mAIRO— (MCT) Former President Hosni Mubarak was granted a new murder trial by an Egyptian appeals court Sunday, a ruling that threatens more political turmoil as the country braces for parliamentary elections during widening economic hardship.

The decision overturned life sentences for Mubarak and his interior minister, Habib Adli, for complicity in the deaths of more than 850 protesters during the 2011 uprising. Both men face other criminal investigations and are expected to remain in prison until the new trial.

Egypt has been steeped in crisis between Islamists and largely secular forces since Mubarak's overthrow nearly two years ago. The court's decision means revisiting a violent chapter in the rebellion and raising the prospect that Mubarak, whose police state ruled for 30 years, may be absolved or, just as possibly, sentenced to death in a case that magnified the country's differences and captivated the Arab world.

Despite his downfall, Mubarak, 84, still lurks in the national psyche, peering through the wire mesh of his defendant's cage at his trial last year or angering his fellow Egyptians as court cases tell of billions of dollars' worth of corruption. He serves as a reminder that the legacy of an autocrat is not easily scoured away and that a revolution is a painstaking and volatile work in progress.


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Mubarak's fate will be a test for the Islamist-led government of President Mohamed Morsi and his Muslim Brotherhood. Morsi had been pushing for a retrial to win harsher sentences against Mubarak's inner circle. The Brotherhood hopes the case will rouse passions against the old guard and help Islamist candidates overcome public anger at the deteriorating economy in parliamentary elections expected this spring.

The retrial would also sharpen the focus on the nation's beleaguered court system, which was weakened by a Morsi power grab in November and has been criticized by Mubarak's supporters and opponents over questions of fairness. Reopening the legal drama fans the suspicions of many Egyptians that a "deep state" of Mubarak loyalists still controls the judiciary and security agencies.

The court did not explain its ruling and did not set a date for the new trial

"The previous ruling was unfair and illegal," said Yousry Abdelrazeq, one of Mubarak's lawyers, who accused the judge in the trial of political bias. "The case was just a mess and there was no evidence against Mubarak."

Mubarak and Adli were convicted of not preventing the deaths of hundreds of protesters attacked by police and snipers during the uprising, which began on Jan. 25, 2011, and ended 18 days later when the military seized power. Six senior security officials were acquitted in the same trial. They will also be retried.

Mubarak argued that he had not ordered the crackdown and was unaware of the extent of the violence. A recent government-backed investigation, however, found that Mubarak had monitored the deadly response by security forces in Tahrir Square via a television feed. The investigation, which is expected to be considered at the new trial, also implicated the powerful military, a development that could complicate Morsi's delicate relationship with the generals.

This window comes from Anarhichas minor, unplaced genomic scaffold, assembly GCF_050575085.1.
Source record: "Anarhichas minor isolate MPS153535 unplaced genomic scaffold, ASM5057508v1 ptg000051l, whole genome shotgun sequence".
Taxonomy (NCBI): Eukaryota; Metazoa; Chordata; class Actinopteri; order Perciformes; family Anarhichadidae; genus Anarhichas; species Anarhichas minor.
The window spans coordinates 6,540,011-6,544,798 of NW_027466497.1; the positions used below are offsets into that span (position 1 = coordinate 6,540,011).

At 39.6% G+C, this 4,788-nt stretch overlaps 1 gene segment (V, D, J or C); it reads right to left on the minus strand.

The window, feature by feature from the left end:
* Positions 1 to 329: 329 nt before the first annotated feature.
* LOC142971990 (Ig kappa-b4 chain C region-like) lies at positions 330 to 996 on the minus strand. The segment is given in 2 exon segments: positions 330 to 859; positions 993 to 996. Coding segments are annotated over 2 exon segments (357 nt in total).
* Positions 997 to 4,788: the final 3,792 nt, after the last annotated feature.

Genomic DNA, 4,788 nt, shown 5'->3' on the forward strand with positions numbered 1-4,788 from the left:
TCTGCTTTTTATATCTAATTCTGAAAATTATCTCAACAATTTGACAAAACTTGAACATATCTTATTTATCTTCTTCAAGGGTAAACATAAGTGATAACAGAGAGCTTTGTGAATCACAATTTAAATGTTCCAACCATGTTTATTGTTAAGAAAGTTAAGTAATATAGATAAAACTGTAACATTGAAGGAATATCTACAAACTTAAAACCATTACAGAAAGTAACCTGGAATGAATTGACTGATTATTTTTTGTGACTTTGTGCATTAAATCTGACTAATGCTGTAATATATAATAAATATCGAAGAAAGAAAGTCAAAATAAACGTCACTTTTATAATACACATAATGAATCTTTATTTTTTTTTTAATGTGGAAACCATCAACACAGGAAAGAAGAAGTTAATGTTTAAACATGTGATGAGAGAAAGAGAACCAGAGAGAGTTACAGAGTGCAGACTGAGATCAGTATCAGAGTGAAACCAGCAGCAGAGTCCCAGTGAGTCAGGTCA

"This appeal can be a good thing. We hope this time they get the harshest of sentences, which would be the death penalty," said Ali Gindi, whose son, Islam, was killed in Suez during the revolt. "There is new evidence against Mubarak and Adli now. I have hope but I am very worried because not all members of our judiciary are honest. Some were part of Mubarak's regime."

Legal experts criticized the first trial for fistfights that occurred in the courtroom, recanted testimony by prosecution witnesses and the presiding judge's comments that the court had no definitive evidence linking Mubarak to the bloodshed. The prosecution argued that Mubarak had consolidated his power over decades and that any action by security forces would have had to have been sanctioned by him.

"The trial was a disappointment from the beginning of the investigation until the verdict," said Hoda Nasrallah, a lawyer working with the Egyptian Initiative for Personal Rights. "What we saw after was just a superficial investigation marred by neglect."

Mubarak's detractors are pressing for a murder conviction that would firm that he directly orchestrated the police response to the protesters. His backers argue that he is the victim of a conspiracy to disgrace the former government and benefit Morsi and the Brotherhood.

"There is nothing in the law which states that incitement against protesters is a crime," said Abdelrazeq. "Even if he knew that protesters had fallen, he couldn't have done anything to prevent it. Did we expect him to stand in Tahrir Square with a club fending off the attackers?"

The court ruling came a day after prosecutors announced an investigation into allegations that Mubarak received about $1 million in illicit gifts from Al Ahram, the country's leading state-owned newspaper. The former president has reportedly been in a military hospital since December after he was injured in a fall in a prison bathroom.

"It was G0D's will that [the retrial] will recur under Morsi's rule with the availability of new evidence and other defendants," said Essam Erian, vice chairman of the Brotherhood's Freedom and Justice Party. The group's website quoted legal experts as saying the new trial "opens the door for a death sentence."